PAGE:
Unless you have a staff base that can set up, maintain, troubleshoot, and repair your computers, networks, and software systems, you are going to want to consider outsourcing your IT to a tech support company. The first few times you have an IT problem in the office, and you fix it yourself using Google and your problem-solving skills, it may feel rewarding and tempting to keep it in-house. But, if you set things up incorrectly or if you ‘fixed’ it the wrong way you’re going to be in a deeper hole than you would have been if you had just paid the price and found a valuable external company to manage your systems.
Should you choose to hire IT support based on your needs and preferences the cost will be structured a few different ways which will affect the price.
- In-house IT support: Hiring a single person to work full-time in the office tending to your company’s IT issues and concerns makes sense if your company has enough work for a full time IT employee. For an in-house IT tech, an annual salary is about $40,000, while a more experienced tech that deals with complex issues would be about $60,000. The obvious benefit is that you will have immediate and constant access to your support.
- Ad hoc IT services: Although some companies choose to have a trusted IT tech on hand that they can call when they need, this does not necessarily save money, and it surely does not save any hassle – as these companies never prepare for when things go wrong. In general, hourly rates for ad-hoc IT services can be between $75 and $250, which we will see below are like monthly per-user rates of the most basic managed IT plans.
- Service plans: Many IT support companies offer service plans. The service plan is where you can choose from a package of what you need and can budget that into your monthly financial plan. If you have a reliable tech (or tech support company), you can be assured that your IT needs are being taken care of at the most basic level, and you will at least have a warning if an issue were to arise.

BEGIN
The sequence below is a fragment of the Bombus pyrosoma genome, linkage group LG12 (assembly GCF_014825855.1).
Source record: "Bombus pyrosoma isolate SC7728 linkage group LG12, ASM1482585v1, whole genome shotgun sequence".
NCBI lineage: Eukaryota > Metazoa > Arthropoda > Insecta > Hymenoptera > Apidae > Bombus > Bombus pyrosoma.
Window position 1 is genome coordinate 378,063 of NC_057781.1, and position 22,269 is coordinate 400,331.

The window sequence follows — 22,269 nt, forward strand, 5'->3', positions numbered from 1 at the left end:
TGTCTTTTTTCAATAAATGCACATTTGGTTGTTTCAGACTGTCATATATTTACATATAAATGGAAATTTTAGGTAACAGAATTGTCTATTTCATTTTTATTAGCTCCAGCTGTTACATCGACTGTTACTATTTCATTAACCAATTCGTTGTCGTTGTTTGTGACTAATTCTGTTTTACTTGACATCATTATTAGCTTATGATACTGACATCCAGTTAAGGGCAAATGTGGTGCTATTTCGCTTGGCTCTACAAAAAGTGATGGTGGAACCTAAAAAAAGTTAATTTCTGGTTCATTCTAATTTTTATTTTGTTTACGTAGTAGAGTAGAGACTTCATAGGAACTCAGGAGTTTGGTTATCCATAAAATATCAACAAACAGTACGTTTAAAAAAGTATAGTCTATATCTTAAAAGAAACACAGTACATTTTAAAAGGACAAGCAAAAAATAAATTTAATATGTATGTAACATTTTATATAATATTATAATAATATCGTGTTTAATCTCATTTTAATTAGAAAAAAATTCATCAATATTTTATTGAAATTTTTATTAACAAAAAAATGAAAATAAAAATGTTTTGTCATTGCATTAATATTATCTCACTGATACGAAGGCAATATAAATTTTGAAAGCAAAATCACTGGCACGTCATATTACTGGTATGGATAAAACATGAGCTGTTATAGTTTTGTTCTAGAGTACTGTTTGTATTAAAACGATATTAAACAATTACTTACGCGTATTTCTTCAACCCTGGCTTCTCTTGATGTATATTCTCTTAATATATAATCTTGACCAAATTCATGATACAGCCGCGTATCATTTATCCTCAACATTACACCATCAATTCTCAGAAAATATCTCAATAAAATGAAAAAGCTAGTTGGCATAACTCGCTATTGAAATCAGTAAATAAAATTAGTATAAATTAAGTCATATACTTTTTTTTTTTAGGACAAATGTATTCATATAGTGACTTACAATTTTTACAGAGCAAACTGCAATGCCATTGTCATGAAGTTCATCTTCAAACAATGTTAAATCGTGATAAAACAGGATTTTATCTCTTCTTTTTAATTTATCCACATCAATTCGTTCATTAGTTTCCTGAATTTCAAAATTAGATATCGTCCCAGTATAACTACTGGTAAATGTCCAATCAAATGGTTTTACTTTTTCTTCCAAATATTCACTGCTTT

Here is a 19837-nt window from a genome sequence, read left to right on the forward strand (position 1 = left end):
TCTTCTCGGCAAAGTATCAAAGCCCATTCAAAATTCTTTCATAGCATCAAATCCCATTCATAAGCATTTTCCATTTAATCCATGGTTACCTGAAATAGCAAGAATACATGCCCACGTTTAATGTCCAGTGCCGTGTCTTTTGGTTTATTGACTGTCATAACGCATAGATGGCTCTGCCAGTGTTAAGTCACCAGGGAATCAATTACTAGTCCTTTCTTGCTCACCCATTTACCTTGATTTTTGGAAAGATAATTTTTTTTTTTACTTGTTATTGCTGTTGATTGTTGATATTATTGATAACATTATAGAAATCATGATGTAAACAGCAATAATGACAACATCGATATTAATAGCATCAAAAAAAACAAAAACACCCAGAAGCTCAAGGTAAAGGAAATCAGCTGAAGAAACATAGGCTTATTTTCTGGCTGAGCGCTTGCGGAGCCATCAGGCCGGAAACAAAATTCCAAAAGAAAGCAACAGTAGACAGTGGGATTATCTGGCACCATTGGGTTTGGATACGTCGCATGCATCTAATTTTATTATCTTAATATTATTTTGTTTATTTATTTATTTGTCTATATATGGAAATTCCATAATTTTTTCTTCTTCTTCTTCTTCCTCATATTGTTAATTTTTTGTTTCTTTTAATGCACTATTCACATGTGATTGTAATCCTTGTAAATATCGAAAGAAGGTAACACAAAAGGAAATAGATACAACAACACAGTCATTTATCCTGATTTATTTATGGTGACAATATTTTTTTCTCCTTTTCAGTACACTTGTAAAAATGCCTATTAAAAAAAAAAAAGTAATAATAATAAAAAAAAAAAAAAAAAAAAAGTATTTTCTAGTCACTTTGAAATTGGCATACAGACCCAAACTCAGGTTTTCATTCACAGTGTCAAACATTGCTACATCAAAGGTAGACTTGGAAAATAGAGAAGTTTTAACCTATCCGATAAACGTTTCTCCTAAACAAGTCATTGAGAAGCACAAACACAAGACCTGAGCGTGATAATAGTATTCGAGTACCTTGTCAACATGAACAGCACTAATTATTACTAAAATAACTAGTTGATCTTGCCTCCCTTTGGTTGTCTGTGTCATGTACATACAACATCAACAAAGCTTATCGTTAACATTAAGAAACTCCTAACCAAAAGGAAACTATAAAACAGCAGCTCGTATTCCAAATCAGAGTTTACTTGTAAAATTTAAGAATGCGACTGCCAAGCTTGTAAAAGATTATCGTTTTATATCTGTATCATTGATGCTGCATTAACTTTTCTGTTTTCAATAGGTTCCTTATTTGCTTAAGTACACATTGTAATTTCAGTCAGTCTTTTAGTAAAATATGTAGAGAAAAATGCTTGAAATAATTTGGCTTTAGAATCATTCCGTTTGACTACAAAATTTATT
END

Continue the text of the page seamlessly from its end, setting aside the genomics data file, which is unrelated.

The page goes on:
- Managed IT services save your business money because they maintain the IT processes of your office. By alleviating you from micromanaging both systems and employees, you can collaborate with your company’s management to define the best IT practices. Overall, you can expect a managed IT service package to cost between $99 and $250 per month, per user (in this case you would need to manage the user, who is an employee, that is using the tech service). Managed IT service packages vary widely depending on how much time the tech needs to allow for you, as well as the level of experience required. Managed IT Service plans can be fully or partially managed in which you and the IT company should agree to terms of contract deciding what you need and what you can do in-house.
- Partly managed IT: If you choose the partly managed IT service, then the company will pay for the minimal IT support and can cost as little as $75 per month. However, while their job is to make sure nothing goes wrong, it isn’t necessary to fix all the problems that arise. For this reason, if you were to get a partly managed IT service you need to be prepared to pay someone else and to increase your budget and workflow.
- Fully managed IT: A Fully managed IT service may be the cheapest and best plan for your company. The IT company is there from start to finish and is responsible for all IT issues in your office. They perform daily security tests to keep your network safe from hacks, and they know everything about your software, hardware, and servers. They can be there for you 24 hours a day, seven days a week so that you never have to deal with an IT problem. Fully managed packages can be priced based on per user or device, but you can expect around $75 to $175 per user, with per device prices varying from $50 per workstation to $400 per server.
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The complexity when choosing how to handle your IT service budget is so high that prices and packages can vary down to the individual company level. But some things to consider when trying to choose is; how much in-house IT support you have, and how much of that price break between packages will you see when something goes wrong.